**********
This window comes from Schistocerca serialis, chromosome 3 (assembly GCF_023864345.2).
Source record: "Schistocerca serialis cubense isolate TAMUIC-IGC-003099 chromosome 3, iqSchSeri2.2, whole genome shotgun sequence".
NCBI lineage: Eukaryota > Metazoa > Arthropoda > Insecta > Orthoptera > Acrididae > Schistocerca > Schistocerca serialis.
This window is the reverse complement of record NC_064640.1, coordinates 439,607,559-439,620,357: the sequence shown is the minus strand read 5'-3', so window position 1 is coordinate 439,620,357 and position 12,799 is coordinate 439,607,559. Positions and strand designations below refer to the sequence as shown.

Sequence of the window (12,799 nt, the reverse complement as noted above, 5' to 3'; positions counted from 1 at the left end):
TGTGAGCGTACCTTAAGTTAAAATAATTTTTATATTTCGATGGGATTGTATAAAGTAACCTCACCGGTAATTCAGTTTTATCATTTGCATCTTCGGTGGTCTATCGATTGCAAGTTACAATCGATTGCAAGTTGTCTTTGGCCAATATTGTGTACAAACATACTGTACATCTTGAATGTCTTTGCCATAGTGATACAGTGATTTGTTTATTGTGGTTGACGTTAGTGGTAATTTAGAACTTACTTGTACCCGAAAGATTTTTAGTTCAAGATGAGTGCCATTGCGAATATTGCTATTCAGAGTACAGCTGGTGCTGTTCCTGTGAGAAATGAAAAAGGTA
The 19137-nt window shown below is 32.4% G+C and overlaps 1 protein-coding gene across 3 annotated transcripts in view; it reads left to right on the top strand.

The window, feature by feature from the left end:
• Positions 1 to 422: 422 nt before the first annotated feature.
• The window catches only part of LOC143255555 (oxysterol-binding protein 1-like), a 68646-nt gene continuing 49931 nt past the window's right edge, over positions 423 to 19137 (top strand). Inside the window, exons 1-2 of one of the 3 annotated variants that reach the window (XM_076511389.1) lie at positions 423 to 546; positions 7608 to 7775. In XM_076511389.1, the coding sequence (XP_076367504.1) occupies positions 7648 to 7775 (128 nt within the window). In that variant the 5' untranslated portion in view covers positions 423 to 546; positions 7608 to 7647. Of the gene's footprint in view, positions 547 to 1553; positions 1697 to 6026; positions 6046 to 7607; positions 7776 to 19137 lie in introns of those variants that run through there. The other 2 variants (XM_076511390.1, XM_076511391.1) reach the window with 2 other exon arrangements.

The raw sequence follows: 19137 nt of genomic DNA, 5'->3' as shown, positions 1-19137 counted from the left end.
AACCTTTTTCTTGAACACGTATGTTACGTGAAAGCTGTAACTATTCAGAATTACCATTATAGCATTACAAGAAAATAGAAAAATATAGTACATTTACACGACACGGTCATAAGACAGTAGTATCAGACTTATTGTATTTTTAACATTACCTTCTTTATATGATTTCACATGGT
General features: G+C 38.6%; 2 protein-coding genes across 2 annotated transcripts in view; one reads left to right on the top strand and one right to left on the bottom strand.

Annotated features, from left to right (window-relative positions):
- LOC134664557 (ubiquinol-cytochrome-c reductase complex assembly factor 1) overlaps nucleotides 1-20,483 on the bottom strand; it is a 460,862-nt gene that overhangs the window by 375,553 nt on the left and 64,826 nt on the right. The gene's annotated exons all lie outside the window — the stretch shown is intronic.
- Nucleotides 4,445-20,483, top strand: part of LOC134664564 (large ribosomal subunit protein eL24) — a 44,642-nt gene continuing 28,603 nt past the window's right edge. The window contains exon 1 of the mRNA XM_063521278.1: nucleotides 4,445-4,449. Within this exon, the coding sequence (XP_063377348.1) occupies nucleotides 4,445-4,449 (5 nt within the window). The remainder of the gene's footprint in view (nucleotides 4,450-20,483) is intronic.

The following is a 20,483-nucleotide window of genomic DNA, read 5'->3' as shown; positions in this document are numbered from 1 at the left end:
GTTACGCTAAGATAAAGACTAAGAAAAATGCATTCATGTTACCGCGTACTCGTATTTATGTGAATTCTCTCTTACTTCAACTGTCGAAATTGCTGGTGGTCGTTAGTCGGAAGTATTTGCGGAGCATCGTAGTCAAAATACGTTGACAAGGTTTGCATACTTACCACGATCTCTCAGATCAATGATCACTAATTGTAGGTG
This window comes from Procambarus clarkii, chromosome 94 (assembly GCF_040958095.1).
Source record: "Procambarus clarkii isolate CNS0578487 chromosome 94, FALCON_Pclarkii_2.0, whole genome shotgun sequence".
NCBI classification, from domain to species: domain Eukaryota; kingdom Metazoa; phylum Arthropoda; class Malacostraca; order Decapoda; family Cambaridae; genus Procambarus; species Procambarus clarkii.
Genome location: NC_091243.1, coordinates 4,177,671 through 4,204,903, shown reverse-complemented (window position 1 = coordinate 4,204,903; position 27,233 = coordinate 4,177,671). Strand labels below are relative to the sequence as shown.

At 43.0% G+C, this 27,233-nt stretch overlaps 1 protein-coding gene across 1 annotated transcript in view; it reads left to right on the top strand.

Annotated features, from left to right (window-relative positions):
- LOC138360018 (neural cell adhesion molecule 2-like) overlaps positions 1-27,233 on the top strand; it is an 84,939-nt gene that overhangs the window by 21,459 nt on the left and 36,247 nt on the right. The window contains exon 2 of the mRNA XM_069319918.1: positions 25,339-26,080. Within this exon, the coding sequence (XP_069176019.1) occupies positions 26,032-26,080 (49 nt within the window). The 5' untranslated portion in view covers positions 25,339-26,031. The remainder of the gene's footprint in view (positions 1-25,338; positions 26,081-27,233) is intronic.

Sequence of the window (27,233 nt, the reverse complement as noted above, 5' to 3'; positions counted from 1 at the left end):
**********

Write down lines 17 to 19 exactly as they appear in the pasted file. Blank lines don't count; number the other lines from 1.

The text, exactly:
The following is a 20,483-nucleotide window of genomic DNA, read 5'->3' as shown; positions in this document are numbered from 1 at the left end:
GTTACGCTAAGATAAAGACTAAGAAAAATGCATTCATGTTACCGCGTACTCGTATTTATGTGAATTCTCTCTTACTTCAACTGTCGAAATTGCTGGTGGTCGTTAGTCGGAAGTATTTGCGGAGCATCGTAGTCAAAATACGTTGACAAGGTTTGCATACTTACCACGATCTCTCAGATCAATGATCACTAATTGTAGGTG
This window comes from Procambarus clarkii, chromosome 94 (assembly GCF_040958095.1).